Lany, Central Bohemia, June 22 (CTK) – Czech President Milos Zeman advised Social Democrat (CSSD) MEP Miroslav Poche not to seek the post of foreign minister in the nascent government of ANO and the CSSD, Zeman’s spokesman Jiri Ovcacek told CTK after a Zeman-Poche meeting today.
Poche did not comment on the meeting. Last week, he said he would go to the meeting with Zeman as if he were a new minister who goes to introduce himself to the president.
Ovcacek said Zeman acquainted Poche with his reservations about the latter’s nomination for minister as one of the CSSD’s five representatives in the 15-seat coalition cabinet.
Two of the reservations were the most important of all.
“The president believes that a supporter of migration cannot be a member of the anti-migration government, and he who is accused of corruption cannot be a member of the anti-corruption government,” Ovcacek said.
For these and also other reasons, the president recommended that Miroslav Poche should not seek the post of foreign minister and thereby enable the birth of a stable government enjoying the confidence of the Chamber of Deputies, Ovcacek said.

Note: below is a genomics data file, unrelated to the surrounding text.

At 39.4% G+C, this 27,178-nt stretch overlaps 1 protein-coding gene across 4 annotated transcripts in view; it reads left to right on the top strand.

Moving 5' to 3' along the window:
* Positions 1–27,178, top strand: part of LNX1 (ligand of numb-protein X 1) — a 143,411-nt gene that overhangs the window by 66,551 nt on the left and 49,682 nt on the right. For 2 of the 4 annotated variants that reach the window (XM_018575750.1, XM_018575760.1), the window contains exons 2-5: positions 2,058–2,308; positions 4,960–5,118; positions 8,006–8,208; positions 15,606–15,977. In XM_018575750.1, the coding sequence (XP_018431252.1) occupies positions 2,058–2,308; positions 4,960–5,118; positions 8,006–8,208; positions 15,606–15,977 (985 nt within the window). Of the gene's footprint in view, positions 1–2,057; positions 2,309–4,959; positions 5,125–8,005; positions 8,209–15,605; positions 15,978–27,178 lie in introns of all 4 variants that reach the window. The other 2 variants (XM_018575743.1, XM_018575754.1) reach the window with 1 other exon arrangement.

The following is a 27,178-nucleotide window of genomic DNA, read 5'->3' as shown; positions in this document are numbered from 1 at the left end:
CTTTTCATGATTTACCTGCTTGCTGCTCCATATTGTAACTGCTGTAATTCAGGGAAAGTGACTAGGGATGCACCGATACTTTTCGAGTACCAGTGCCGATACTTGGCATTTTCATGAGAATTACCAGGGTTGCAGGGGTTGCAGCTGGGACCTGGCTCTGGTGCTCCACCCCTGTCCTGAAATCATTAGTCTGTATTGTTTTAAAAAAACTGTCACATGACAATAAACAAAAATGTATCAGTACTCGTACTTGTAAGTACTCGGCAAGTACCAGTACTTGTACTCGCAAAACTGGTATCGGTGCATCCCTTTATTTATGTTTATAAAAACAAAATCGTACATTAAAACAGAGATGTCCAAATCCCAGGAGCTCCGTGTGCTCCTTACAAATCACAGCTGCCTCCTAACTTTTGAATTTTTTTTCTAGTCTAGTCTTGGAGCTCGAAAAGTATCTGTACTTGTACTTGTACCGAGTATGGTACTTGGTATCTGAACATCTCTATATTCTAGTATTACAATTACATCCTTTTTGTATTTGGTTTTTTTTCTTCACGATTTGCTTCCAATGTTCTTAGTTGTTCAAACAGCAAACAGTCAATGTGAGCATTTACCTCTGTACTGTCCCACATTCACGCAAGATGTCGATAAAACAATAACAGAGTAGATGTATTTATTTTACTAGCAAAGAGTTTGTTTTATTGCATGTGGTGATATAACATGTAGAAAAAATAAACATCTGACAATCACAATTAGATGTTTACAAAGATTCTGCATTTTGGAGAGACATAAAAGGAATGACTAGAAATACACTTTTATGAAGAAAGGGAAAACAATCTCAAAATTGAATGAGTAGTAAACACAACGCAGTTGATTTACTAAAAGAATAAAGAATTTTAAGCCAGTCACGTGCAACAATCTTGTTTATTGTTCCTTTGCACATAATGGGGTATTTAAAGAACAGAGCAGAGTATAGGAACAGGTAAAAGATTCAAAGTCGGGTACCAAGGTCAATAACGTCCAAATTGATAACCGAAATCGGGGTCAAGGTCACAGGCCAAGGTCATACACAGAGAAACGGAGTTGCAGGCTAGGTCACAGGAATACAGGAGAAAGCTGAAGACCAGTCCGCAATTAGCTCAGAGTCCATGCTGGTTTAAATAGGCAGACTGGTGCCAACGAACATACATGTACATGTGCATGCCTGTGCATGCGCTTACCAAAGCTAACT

Later today, Zeman is receiving CSSD chairman Jan Hamacek, who is to be interior minister in the new cabinet.
Zeman previously criticised Poche for challenging Prague’s rejection of migrant quotas and its pro-Israeli policy, and said he would not appoint him foreign minister.
The Communist party (KSCM), which is expected to keep the minority ANO-CSSD government afloat, has also sharply criticised Poche.
KSCM leader Vojtech Filip criticised him for having voted along with another 11 Czech MEPs for a resolution in which the European Parliament called on EU members to observe the redistribution quotas for migrants in May 2017.
In fact, Poche voted against the resolution.
Now Filip highlights the case from 2010, when Poche was forced to give up his posts in the party due to the hidden financing of the CSSD. He sent money to the party via several members who recorded the donation of several thousand crowns as membership fees. He argued that he wanted the party to avoid paying tax on the money.